Larry Linson wrote:
"DTecMeister" wrote
Thankfully PureBasic works in Linux
for the development of the tool and
SWT (used by Eclipse) is available to
build the form GUI.

IIRC, PureBasic is a classic Basic that generates "programs"... may be fine
for the tool. Even in end-user-created applications, there's a lot of VBA
"snippets" that execute on events, such as OnFormOpen, OnFormClose,
BeforeUpdate... merging that with the Forms in a "classic Basic program" is
going to take a lot of work, even if PureBasic has the necessary
functionality.
Most work would be in putting the
two together. The idea isn't to
replace Access for the developer, but
to provide a way to convert the
resulting front-end to a format end-users
can use without having to use
windows and access.

Oohwee, if you want to re-create just the end-user user interface, remember
there are more person-hours in Access than you really want to count. They
have development _teams_ at Microsoft, and often they are not small ones --
also remember that each of those teams had a year or more to work on their
target release. So, there's a lot of "catching up" to do.

If you find a tool, or if you build one, I hope you will report here,
because we get questions regularly (though not in large quantities), about
Access on other platforms, or "equivalent DB software" on other platforms.

Larry Linson
Microsoft Access MVP
Jul 4 '06 #7

P: n/a
Access forms expose one extra set of properties, the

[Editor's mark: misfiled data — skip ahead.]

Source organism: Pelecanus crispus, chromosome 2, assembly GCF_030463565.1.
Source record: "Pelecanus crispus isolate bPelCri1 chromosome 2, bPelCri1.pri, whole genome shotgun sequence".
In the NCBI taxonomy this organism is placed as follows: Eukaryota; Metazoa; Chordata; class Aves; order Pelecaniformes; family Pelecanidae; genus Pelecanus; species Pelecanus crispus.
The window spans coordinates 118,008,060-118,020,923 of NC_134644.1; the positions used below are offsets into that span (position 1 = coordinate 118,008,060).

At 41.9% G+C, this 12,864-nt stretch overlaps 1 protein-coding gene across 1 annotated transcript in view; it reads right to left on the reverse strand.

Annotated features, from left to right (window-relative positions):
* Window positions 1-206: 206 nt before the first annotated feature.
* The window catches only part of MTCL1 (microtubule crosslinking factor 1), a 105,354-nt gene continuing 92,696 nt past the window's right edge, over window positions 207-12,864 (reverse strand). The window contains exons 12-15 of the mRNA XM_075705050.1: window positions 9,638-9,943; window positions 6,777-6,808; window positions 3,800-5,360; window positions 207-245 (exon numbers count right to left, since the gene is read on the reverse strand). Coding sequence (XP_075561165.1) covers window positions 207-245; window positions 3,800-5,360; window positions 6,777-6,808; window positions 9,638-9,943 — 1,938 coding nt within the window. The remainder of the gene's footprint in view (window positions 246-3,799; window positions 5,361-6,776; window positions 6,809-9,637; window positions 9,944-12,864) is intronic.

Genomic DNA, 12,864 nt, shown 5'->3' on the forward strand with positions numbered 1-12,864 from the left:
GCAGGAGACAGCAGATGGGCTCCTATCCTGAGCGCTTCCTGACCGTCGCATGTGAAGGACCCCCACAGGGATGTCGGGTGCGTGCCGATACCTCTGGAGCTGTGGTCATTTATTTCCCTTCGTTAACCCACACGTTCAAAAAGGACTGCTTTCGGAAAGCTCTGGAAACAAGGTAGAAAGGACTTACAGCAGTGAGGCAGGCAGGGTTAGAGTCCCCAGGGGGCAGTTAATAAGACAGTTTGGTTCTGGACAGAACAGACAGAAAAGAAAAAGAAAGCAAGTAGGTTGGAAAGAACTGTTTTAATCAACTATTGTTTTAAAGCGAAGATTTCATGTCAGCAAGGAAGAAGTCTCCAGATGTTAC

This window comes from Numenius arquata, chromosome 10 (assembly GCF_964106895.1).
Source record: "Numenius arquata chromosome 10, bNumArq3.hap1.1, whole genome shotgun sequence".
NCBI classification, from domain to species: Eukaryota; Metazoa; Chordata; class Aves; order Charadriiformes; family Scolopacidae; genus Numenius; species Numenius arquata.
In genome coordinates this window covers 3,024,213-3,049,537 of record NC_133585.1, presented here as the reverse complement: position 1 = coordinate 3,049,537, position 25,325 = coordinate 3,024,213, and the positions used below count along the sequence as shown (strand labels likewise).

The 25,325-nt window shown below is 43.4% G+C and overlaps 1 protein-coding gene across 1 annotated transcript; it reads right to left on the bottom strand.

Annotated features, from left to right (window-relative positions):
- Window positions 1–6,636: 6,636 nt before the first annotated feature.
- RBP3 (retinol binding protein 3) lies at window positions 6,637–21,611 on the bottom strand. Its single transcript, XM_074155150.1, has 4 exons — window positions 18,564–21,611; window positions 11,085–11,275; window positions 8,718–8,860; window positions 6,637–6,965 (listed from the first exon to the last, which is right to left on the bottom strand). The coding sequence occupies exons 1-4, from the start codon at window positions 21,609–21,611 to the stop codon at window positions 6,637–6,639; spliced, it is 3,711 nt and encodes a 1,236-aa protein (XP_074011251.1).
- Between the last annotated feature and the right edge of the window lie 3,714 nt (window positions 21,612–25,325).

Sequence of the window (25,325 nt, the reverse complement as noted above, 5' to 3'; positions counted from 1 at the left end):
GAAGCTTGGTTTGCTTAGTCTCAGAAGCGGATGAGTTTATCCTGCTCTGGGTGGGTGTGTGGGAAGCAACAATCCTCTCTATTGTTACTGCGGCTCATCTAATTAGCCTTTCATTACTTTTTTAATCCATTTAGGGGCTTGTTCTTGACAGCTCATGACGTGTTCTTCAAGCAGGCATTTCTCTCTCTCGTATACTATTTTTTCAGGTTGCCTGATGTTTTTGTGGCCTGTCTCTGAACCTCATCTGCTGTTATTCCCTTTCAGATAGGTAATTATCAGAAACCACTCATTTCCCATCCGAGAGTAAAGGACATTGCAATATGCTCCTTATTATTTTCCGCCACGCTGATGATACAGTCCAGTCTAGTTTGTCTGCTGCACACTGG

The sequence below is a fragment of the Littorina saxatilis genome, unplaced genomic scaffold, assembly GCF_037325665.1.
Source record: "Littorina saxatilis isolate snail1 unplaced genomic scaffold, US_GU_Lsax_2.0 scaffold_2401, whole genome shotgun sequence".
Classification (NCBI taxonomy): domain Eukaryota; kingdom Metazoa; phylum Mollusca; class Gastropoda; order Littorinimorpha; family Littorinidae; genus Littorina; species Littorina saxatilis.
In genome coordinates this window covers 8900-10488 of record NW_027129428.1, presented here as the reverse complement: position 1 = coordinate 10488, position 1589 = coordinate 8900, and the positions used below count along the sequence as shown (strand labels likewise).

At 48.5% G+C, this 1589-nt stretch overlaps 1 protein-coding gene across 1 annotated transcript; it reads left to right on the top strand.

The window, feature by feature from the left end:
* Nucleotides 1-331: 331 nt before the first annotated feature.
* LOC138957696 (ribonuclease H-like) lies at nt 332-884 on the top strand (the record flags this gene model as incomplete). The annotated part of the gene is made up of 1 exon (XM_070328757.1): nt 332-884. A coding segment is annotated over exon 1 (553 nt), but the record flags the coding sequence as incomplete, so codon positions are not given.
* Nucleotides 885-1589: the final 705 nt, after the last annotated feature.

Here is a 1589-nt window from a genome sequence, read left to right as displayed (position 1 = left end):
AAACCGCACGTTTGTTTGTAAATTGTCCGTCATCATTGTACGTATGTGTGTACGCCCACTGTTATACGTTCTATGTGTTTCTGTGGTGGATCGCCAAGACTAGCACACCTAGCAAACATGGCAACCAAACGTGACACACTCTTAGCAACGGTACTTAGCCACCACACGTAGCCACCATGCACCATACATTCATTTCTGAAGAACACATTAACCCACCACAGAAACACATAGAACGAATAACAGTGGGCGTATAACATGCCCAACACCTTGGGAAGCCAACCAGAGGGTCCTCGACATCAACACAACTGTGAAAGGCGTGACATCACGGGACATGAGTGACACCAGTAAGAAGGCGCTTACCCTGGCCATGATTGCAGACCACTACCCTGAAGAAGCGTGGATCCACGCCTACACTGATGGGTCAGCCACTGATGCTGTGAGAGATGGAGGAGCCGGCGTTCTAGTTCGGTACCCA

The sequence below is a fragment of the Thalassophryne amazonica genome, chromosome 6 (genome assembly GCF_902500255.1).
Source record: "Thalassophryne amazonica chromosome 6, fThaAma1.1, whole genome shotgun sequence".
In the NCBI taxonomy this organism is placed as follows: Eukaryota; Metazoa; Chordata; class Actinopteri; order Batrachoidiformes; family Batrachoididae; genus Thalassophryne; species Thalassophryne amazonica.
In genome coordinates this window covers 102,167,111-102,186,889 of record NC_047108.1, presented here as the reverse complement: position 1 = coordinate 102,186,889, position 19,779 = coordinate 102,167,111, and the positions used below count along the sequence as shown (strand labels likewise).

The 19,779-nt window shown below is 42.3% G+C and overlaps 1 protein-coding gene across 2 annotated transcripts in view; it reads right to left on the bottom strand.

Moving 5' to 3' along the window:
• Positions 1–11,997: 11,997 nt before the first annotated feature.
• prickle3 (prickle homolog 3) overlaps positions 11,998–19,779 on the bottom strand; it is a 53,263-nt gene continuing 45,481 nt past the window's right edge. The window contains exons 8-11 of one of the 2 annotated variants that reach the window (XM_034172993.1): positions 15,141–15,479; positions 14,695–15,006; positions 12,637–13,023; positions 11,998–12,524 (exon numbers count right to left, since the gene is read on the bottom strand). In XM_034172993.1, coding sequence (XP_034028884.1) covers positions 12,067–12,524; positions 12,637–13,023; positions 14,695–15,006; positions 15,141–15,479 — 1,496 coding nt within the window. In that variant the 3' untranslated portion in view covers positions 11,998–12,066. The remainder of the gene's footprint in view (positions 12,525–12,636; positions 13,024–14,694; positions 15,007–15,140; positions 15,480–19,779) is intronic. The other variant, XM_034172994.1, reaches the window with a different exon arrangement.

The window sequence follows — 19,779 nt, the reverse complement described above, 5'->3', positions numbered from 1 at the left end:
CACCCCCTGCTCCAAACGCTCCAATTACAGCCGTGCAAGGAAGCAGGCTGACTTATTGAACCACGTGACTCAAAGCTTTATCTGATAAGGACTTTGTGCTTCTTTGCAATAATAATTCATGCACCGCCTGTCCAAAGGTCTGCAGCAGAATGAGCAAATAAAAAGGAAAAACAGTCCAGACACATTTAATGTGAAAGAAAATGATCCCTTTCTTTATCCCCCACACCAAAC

properties shown on the properties form as 'events',
which expose the links between the UI object and the
code object.

Why is using active x objects so painful with Access?
Because they don't expose 'event' properties for their
methods, their methods don't show up on the Access property
sheet. Instead, you have to go into VBA to find the methods,
and use VBA code to link the event source to the event sink
for each method/event.

Although another tool will not necessarily have an 'event'
property (Delphi does), any set of tools that produce com
interfaces will allow you to match up event sources and
event sinks.

A translation utility doesn't have to expose the link in
a property sheet.

The same considerations apply if you use another object
interface instead of com.

(david)

"Larry Linson" <bo*****@localhost.notwrote in message
news:dunqg.7052$0G2.5778@trnddc07...
"DTecMeister" wrote
Thankfully PureBasic works in Linux
for the development of the tool and
SWT (used by Eclipse) is available to
build the form GUI.

IIRC, PureBasic is a classic Basic that generates "programs"... may be
fine for the tool. Even in end-user-created applications, there's a lot
of VBA "snippets" that execute on events, such as OnFormOpen, OnFormClose,
BeforeUpdate... merging that with the Forms in a "classic Basic program"
is going to take a lot of work, even if PureBasic has the necessary
functionality.
Most work would be in putting the
two together. The idea isn't to
replace Access for the developer, but
to provide a way to convert the
resulting front-end to a format end-users
can use without having to use
windows and access.

Oohwee, if you want to re-create just the end-user user interface,
remember there are more person-hours in Access than you really want to
count. They have development _teams_ at Microsoft, and often they are not
small ones -- also remember that each of those teams had a year or more
to work on their target release. So, there's a lot of "catching up" to
do.

If you find a tool, or if you build one, I hope you will report here,
because we get questions regularly (though not in large quantities), about
Access on other platforms, or "equivalent DB software" on other platforms.

Larry Linson
Microsoft Access MVP

Jul 4 '06 #8

This discussion thread is closed

Replies have been disabled for this discussion.